June 2015 | Pitts, Udall Invoke Horseracing’s Nuclear Option
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Pitts, Udall Invoke Horseracing’s Nuclear Option

June 2015

On May 1, U.S. Senator Tom Udall (D-N.M.) and U.S. Representative Joe Pitts (R-Pa.) introduced legislation to eliminate most wagering on horseracing by repealing the Interstate Horseracing Act of 1978, the federal legislation under which pari-mutuel racing has operated and grown over the last four decades. The act enabled “off-track” and online wagering which today accounts for about 90 percent of the $11 billion wagered on horseracing in the 38 states that permit it.

Horseracing is the only sport specially permitted by federal law to offer online gambling and interstate betting, yet widespread corruption has stained the industry, the Members said in a press release.

Udall and Pitts have previously introduced legislation to clean up the sport.  On the same date in 2013, following hearings held in Kennett Square, PA, the pair introduced The Horseracing Integrity and Safety Act, which would have enabled the U.S. Anti-Doping Agency (USADA) to enforce anti-doping standards in races with simulcast wagering. The bill died in committee. Prior to that the lawmakers introduced similar legislation tasking the Federal Trade Commission to improve the sport that also went nowhere.

The current bills are named after racehorses who were given drugs to race and were euthanized on the track. Udall named the Senate bill after Teller All Gone, a two-year-old Quarter horse who fell after the wire at a race in New Mexico. Pitts named the House bill after Coronado Heights, a four-year-old Thoroughbred who died racing after receiving a diagnosis of early degenerative joint disease.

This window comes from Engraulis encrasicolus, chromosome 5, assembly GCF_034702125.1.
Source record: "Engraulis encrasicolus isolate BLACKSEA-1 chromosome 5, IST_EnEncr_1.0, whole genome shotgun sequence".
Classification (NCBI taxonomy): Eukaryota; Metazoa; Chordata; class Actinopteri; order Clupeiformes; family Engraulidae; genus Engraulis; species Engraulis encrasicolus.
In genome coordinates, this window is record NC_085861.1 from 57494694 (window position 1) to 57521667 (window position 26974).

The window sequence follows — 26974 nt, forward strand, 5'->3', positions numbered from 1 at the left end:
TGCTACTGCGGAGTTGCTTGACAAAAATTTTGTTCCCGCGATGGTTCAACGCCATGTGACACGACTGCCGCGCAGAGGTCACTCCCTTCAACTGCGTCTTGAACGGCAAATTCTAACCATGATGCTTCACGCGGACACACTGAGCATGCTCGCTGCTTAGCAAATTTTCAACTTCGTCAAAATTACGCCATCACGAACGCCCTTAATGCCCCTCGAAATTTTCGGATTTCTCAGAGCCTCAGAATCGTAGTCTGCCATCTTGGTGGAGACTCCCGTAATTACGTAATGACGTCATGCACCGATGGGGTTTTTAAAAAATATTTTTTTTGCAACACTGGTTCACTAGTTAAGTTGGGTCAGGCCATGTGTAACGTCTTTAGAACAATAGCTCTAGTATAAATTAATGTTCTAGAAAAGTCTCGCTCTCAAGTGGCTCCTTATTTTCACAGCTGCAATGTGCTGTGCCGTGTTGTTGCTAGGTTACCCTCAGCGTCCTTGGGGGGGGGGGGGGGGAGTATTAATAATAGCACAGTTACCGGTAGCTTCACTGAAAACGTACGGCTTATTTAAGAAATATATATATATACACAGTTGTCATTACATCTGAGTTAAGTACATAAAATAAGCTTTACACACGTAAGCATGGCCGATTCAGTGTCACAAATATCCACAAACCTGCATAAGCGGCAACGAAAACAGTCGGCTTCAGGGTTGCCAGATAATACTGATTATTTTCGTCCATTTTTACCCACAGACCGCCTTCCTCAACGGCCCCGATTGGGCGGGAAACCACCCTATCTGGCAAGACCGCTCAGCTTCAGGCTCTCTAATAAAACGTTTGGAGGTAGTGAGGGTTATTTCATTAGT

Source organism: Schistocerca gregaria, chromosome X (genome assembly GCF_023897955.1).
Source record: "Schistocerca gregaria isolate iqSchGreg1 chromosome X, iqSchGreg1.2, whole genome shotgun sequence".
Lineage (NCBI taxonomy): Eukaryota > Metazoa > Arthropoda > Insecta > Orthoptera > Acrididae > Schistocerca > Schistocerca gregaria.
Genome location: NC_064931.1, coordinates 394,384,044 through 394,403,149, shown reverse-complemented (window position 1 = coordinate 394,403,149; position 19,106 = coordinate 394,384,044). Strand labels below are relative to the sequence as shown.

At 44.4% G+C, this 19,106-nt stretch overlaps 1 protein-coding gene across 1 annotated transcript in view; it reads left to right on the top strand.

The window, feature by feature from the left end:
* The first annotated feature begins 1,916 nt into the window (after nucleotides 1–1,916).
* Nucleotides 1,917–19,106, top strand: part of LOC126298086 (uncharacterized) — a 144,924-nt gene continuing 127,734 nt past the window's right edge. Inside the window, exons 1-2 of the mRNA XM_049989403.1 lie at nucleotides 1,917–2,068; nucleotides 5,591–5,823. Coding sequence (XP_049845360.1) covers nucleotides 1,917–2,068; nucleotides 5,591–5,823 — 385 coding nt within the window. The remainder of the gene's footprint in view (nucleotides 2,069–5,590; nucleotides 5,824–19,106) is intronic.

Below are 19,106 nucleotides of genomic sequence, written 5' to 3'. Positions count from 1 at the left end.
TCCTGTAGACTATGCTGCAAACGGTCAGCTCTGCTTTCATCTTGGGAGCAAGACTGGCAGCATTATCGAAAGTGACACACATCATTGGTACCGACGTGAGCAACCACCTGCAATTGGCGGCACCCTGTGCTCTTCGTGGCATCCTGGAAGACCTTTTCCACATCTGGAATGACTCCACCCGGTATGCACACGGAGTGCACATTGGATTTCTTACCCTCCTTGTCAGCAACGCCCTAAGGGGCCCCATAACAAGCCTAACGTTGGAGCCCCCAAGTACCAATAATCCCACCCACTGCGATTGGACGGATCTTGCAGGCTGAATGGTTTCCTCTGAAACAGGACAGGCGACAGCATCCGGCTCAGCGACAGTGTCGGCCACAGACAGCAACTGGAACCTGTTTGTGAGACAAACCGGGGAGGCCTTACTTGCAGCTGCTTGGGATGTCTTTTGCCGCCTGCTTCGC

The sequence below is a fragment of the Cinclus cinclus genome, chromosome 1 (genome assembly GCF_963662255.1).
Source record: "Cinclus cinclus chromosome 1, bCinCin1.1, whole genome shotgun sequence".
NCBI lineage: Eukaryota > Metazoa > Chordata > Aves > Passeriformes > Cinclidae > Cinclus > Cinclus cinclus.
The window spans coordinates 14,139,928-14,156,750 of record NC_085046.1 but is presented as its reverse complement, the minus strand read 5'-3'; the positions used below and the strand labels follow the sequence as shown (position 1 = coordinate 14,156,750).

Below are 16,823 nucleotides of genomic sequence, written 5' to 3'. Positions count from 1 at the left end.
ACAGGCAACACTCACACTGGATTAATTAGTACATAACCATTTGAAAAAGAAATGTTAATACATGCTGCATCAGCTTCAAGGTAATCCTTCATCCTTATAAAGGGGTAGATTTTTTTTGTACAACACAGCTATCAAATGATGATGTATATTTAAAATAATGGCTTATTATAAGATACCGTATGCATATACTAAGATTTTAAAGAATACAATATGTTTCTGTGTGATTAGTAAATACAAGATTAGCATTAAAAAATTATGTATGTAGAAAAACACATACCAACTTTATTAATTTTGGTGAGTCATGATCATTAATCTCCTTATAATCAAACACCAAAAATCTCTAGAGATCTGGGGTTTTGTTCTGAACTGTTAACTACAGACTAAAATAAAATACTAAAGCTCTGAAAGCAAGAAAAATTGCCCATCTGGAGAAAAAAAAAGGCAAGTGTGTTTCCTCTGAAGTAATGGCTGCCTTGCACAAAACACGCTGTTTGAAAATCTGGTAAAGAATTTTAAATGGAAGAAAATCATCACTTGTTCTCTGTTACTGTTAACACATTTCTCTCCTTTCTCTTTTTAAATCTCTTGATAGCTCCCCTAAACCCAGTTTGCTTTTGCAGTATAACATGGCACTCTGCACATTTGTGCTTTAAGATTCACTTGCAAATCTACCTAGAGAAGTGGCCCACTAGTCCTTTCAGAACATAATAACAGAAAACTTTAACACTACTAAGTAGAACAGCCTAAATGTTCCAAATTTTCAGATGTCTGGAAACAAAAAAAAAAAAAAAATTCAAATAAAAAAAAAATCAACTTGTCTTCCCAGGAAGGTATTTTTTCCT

An analysis of the legislation by the American Horse Council concluded, “While there are references to ‘performance-enhancing drugs,’ lack of uniformity, breakdowns, and illegal drugs, in the press release accompanying the bill and in the bill’s findings, in essence the legislation simply repeals the IHA.  The effect of the bill would be to return racing to the way it operated in the 1950s and 1960s.”

In the press release, the two Members of Congress noted that their bill would “eliminate most wagering on horseracing, encouraging the sport to end doping and crack down on cheaters.”  They argued that the goals of the IHA, which are “to regulate interstate commerce with respect to pari-mutuel wagering on horses in order to further the horseracing industry,” had not been met.  “It’s time to crack down on corruption by ending horseracing’s sweetheart gambling privileges [under the IHA].  We must stop the abuse and restore integrity to this once-dignified sport.”

The release notes that Udall and Pitts had introduced legislation in prior Congresses to “clean up the sport.  This new approach takes their bipartisan push to the next level by repealing the Interstate Horseracing Act.”  The legislation also repeals racing’s exemption from the prohibitions of the Unlawful Internet Gambling Enforcement Act, which regulates interstate wagering on the Internet.

“Horseracing is the Sport of Kings. Unfortunately, however, it’s plagued by too many unscrupulous trainers, owners, veterinarians and other race track officials who race sickened or injured horses, pumping them full of painkillers or other performance enhancing drugs in order to try to win at all costs,” Pitts said in the press release. “Despite years of promises of reform, horseracing groups have been unable to come together to develop uniform rules that protect both horses and the integrity of the sport. This legislation will end a federal exception for gambling on horseracing. Since 2008, over 7,000 race horses have died on America’s racetracks. It’s past time to put measures in place that protect racehorses from abuse at the track.”